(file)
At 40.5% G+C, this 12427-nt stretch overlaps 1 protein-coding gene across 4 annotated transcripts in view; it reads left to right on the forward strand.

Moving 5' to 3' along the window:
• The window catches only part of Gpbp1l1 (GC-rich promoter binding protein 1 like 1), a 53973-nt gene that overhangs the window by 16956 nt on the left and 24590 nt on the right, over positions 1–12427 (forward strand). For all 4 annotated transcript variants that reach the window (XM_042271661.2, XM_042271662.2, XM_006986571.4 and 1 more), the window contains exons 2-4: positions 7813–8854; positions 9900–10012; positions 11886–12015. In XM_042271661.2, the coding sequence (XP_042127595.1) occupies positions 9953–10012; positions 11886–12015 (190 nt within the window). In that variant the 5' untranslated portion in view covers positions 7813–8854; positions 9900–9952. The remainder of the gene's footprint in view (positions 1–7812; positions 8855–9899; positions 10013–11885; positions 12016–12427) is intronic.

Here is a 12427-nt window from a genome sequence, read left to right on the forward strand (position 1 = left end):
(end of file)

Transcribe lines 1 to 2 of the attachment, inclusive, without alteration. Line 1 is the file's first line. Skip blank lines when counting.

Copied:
At 40.5% G+C, this 12427-nt stretch overlaps 1 protein-coding gene across 4 annotated transcripts in view; it reads left to right on the forward strand.

Moving 5' to 3' along the window: